British Columbia

How daycares have operated during the pandemic — and what it can tell us about schools reopening

I think as long as everyone is following the health and safety guidelines by our public health authorities  … the risks are really minimal," says Cathy Poole, the vice president of children and youth services for the YMCA.

Thousands of B.C. kids have been in the daycare setting throughout the pandemic

Daycares have been operating with new health protocols throughout the pandemic. (Maggie MacPherson/CBC)

While some parents and teachers have expressed concern over B.C. children heading back to school in September, thousands of others have been attending a different kind of educational environment — daycares — throughout the pandemic. 

Cathy Poole, the vice president of children and youth services for the YMCA, has been overseeing 60 daycare centres serving hundreds of kids from babies to 12-year-olds in Greater Vancouver. 

"We've learned a lot by keeping our programs open throughout the pandemic. I think as long as everyone is following the health and safety guidelines by our public health authorities  … the risks are really minimal," Poole told host Michelle Elliot on CBC's The Early Edition. 

Poole says it's completely understandable for parents to be nervous about the school return, but her own experience of following public health's recommendations, as well as their own health and safety protocols, "has been working quite well for us."

Pandemic protocols

Some of the protocols the centres implemented include limiting the number of people coming in and out of the program and having parents complete a health declaration at sign-in everyday, asking questions about whether or not their child had travelled, been exposed to COVID-19 or had any of the symptoms related to the virus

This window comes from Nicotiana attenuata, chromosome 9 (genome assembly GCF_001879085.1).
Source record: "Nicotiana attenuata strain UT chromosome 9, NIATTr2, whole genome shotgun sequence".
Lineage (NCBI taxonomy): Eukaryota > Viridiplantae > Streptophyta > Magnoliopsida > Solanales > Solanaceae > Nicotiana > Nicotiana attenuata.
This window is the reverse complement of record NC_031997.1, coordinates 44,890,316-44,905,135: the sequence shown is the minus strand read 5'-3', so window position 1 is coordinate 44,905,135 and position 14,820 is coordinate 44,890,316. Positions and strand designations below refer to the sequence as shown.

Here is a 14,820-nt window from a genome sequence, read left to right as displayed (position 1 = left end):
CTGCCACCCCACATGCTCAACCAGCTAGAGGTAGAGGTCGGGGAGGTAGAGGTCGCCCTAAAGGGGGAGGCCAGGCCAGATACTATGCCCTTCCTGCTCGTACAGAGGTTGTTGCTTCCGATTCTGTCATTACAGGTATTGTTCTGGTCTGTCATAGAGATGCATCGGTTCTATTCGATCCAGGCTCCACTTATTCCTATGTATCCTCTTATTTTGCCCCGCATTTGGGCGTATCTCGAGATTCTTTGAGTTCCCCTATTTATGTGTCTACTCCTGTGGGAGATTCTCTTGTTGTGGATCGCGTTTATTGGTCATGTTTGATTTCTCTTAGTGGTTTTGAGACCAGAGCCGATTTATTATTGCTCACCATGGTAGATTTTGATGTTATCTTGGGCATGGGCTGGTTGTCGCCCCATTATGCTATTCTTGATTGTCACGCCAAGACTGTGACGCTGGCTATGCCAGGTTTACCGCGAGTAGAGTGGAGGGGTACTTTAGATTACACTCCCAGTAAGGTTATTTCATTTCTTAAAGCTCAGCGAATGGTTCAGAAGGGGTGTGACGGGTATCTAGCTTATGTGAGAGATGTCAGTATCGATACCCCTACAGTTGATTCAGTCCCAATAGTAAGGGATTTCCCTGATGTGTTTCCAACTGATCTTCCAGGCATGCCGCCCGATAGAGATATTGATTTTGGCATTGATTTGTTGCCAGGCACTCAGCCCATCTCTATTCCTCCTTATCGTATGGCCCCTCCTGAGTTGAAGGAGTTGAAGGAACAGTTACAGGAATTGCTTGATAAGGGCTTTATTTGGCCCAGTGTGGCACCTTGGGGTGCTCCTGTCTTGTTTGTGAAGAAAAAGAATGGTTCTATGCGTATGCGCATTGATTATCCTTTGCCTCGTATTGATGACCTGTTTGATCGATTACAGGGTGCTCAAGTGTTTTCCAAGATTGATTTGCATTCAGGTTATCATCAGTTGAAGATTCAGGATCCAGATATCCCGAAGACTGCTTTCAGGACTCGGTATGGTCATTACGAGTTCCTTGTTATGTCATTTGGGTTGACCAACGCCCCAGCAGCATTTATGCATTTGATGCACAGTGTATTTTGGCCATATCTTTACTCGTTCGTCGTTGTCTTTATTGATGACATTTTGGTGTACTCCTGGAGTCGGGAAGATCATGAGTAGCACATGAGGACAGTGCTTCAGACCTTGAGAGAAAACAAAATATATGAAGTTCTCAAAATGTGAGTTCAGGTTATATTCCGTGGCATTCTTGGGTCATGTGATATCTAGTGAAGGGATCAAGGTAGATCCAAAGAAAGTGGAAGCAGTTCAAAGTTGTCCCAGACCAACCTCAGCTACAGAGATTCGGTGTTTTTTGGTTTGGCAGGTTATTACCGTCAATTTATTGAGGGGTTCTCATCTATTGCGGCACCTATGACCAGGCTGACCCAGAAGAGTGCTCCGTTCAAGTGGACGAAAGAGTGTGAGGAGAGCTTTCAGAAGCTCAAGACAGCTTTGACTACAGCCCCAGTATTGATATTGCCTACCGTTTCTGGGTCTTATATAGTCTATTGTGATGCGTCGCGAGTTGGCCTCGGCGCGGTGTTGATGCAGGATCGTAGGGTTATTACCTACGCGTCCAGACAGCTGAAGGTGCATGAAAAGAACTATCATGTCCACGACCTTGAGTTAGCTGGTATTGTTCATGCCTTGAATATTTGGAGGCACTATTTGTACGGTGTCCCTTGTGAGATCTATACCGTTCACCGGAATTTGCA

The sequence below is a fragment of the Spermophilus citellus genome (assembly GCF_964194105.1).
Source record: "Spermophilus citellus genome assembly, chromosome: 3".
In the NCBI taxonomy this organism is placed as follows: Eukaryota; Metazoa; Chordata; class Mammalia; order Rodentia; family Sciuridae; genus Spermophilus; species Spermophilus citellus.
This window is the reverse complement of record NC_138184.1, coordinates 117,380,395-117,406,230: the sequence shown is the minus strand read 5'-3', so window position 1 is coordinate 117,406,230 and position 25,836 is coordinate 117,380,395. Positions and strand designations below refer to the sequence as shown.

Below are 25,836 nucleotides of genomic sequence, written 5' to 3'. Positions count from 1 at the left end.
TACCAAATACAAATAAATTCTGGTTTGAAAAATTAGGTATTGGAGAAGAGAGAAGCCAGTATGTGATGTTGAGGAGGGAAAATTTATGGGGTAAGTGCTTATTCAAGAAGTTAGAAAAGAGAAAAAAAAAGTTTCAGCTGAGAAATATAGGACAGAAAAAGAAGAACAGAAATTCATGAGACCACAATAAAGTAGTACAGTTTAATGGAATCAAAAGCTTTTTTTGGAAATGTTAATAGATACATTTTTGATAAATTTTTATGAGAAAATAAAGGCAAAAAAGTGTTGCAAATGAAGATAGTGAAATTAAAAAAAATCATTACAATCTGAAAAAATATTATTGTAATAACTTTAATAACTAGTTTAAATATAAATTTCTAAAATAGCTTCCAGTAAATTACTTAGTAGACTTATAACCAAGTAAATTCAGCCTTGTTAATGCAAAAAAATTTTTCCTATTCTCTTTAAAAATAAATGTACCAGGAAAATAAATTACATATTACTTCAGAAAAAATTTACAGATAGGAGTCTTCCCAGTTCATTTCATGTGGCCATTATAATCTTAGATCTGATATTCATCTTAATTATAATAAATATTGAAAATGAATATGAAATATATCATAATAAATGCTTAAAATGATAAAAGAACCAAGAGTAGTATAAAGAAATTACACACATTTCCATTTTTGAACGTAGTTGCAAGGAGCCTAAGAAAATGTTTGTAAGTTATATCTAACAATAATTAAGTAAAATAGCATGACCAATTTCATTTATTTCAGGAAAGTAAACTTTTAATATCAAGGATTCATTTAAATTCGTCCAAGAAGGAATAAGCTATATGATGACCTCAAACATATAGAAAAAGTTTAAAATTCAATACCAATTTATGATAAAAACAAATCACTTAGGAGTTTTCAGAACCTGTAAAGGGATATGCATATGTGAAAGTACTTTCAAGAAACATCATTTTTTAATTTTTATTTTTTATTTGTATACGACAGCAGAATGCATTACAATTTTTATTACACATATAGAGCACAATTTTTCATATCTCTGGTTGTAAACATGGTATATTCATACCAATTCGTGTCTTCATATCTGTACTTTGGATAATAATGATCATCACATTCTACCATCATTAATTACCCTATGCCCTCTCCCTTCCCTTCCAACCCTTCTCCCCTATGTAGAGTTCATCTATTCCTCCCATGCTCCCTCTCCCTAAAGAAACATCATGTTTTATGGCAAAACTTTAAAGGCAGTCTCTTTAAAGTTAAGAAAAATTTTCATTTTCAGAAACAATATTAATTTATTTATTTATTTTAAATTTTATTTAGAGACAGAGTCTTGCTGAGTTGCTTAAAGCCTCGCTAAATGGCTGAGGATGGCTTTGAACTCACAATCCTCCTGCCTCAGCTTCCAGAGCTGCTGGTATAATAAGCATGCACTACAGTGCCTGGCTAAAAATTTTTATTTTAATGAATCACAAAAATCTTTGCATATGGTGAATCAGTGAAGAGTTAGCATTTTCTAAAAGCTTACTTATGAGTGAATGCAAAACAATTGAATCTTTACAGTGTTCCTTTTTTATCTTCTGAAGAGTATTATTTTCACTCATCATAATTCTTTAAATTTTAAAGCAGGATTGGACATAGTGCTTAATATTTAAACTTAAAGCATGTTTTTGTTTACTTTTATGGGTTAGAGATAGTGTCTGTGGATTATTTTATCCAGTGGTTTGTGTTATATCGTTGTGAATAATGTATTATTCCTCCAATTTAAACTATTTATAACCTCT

Staff and children also increased handwashing, as well as sanitization and cleaning protocols. 

One thing that was a challenge, especially with the toddlers, was physical distancing. 

"Physical distancing in our earliest programs is really, really challenging. The guidance we received from public health is that wasn't expected. What are we focused on is role-modelling good handwashing and sneeze etiquette for those children and trying to limit physical contact between the children themselves," Poole said, noting that some children are still so young they need their diapers changed. 

School-aged children understood the concept of physical distancing better, but program staff still reduced the number of children within each site and restricted areas into zones to prevent physical touching. 

What happened during an outbreak

There were COVID-19 cases at the centres, Poole said.

In those instances, public health was notified right away. Staff called families to pick up their children and closed the programs for a quarantine period. Staff also went into quarantine.

Poole said having a plan was key — as well as having committed staff.

"Staff need to be well trained. This has really been a unique time for us, and I think our child-care employees and staff have done a phenomenal job," she said.

Advice for schools

As for advice going into the school year, Poole said it was tough to compare schools and daycares directly, as schools have to deal with much larger populations with a greater age spread. 

However, having a health declaration at drop-off and pick up and trying to limit the number of adults coming into the school would be helpful. 

"I would encourage lots of outdoor activities and learning if possible. We've implemented that into all of our programs. It's going quite well," she said. 

As per the latest announcement, B.C. students head back to school on Sept. 10. 

With files from The Early Edition

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